July 21, 2009
Nuclear Power for Commercial Shipping
There were four nuclear powered cargo ships. The NS Savannah was one of them.
NOTE: A follow up article has a video about air pollution from commercial shipping and has some other statistics on the scope of the effort needed and conventional alternatives for lessening but not eliminating the pollution.
Commercial shipping releases half as much particulates as all of the worlds cars.
In 2000, there were 6800 container ships in the world. At the cold war peak the Soviets had or had almost built about 400 nuclear powered ships and the USA had over 200.
A nuclear powered container ship was analyzed by Femenia, C.R. Cushing & Co, Inc. in 2008.
Capacity 15,000 TEU (a big container ship)
Length 405 m
Beam 60 m
Draft 15.5 m
Speed 32 knots
Power 150 Mw (200,000 SHP)
Capital Costs (Source: Femenia, C.R. Cushing & Co, Inc)
150,000 kW (200,000 HP)
1. Assumes Nuclear @ $2500 / kW
2. Assumes Diesel @ $800 / kW
3. Assumes Plant Life 40 Years
4. Assumes Interest Rate 10%
Russians to Build a Barge Mounted Nuclear Power Plant
• Named “Akademik Lomonsov”
• Two 60-Mw KLT-405 Reactors
• $200 Million Cost
• Construction Started 2007
• Construction to be Completed 2010
Nuclear Powered Ships
There have been and still are hundreds of nuclear powered military ships. The Russians have about ten nuclear powered ice breakers
The US navy is looking at making more nuclear powered ships.
The Navy is looking to install radar requiring 30 or 31 megawatts of power onto its new Cruiser.
A nuclear-powered CG(X) could cost roughly 32% to 37% more than a conventionally powered CG(X). The Navy estimates that building the CG(X) or other future Navy surface ships with nuclear power could reduce the production cost of nuclear-propulsion components for submarines and aircraft carriers by 5% to 9%, depending on the number of nuclear-powered surface ships that are built. Building one nuclear-powered cruiser every two years, the Navy has testified, might reduce nuclear-propulsion component costs by about 7%.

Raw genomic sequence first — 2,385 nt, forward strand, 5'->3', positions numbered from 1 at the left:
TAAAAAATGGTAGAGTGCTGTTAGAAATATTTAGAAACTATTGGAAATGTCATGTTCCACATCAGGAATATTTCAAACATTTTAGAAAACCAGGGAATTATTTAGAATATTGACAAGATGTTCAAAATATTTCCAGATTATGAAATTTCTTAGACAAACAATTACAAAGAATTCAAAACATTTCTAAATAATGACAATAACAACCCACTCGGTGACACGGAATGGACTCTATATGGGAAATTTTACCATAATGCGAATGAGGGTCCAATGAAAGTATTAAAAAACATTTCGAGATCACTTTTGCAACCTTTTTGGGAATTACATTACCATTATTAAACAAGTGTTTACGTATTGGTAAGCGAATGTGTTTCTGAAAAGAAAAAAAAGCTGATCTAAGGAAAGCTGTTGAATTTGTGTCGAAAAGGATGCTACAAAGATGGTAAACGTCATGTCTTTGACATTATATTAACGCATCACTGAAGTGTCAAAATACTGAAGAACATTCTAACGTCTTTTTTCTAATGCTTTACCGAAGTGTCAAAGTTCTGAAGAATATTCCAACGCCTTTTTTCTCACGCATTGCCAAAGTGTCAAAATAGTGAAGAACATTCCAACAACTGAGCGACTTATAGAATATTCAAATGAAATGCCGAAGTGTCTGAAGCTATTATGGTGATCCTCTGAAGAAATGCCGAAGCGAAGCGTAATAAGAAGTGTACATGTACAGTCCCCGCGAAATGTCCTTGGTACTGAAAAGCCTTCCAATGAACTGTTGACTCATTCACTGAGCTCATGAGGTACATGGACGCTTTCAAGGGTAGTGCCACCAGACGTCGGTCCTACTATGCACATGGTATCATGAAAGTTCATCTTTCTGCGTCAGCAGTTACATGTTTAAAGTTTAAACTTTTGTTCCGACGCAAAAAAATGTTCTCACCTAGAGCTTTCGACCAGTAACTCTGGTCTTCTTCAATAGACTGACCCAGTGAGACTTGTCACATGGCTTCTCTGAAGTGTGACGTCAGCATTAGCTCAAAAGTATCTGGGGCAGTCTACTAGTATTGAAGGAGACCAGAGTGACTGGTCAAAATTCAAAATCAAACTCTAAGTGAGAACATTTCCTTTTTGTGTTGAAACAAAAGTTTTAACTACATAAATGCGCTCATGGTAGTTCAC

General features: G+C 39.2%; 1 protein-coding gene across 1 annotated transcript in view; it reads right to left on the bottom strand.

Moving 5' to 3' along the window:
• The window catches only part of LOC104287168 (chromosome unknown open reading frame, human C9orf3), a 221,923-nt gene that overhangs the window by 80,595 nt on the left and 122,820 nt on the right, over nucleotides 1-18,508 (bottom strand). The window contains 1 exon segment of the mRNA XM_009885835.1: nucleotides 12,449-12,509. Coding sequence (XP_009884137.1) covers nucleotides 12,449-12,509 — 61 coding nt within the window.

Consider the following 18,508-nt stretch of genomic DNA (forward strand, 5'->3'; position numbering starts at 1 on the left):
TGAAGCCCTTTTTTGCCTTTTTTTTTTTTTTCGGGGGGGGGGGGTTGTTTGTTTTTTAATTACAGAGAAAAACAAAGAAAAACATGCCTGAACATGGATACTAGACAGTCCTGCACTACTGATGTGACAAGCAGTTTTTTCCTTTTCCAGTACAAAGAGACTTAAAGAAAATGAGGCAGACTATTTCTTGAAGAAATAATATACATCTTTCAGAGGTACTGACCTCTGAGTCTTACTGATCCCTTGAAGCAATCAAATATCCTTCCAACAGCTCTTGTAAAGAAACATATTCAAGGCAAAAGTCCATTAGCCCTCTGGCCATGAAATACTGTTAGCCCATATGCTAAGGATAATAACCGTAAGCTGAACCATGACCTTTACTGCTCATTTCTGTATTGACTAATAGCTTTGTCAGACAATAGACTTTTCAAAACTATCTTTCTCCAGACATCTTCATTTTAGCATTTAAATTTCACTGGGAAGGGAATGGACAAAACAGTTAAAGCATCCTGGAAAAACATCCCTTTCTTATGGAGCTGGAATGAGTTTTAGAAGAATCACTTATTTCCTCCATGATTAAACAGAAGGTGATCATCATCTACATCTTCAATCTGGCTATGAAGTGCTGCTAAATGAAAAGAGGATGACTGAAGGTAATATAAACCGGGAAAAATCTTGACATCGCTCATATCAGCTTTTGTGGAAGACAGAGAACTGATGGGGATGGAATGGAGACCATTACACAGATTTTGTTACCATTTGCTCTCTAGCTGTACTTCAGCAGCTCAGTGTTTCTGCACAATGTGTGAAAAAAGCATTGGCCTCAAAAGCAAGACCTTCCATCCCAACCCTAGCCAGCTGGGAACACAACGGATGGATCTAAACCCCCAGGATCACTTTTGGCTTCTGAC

At a crude oil cost of $74.15 per barrel (which was a market price at certain points in 2006), the life-cycle cost premium of nuclear power is:
— 17% to 37% for a small surface combatant;
— 0% to 10% for a medium sized surface combatant; and
— 7% to 8% for an amphibious ship.
Newly calculated life-cycle cost break-even cost-ranges, which supercede the break-even cost figures from the 2005 NR quick look analysis, are as follows:
— $210 per barrel to $670 per barrel for a small surface combatant;
— $70 per barrel to $225 per barrel for a medium-size surface combatant; and
— $210 per barrel to $290 per barrel for an amphibious ship. In each case, the lower dollar figure is for a high ship operating tempo, and the higher dollar figure is
for a low ship operating tempo.
Cargo ships are more economic for nuclear power because they are running most of the time deliverying cargo.
Gasoline and Bunker Oil Prices
Energy Information Administration tracks the price of retail gasoline in Europe. In 2008, the price reached US$10/gallon in several european countries.
Bunker oil is the relavant price to track for shipping fuel. Recent prices are $375/ton of bunker oil. This price would still make a nuclear powered container ship economic, but not as economic as last year when the price of bunker fuel was $500/ton.
Future Pundit was considering the recent book by a Forbes writer about a world with gas at $20/gallon.
As Future Pundit rightly notes, rail can be electrified.
There is a project to retrofit existing rail with electricity. This would be a far cheaper method of converting to electrified rail.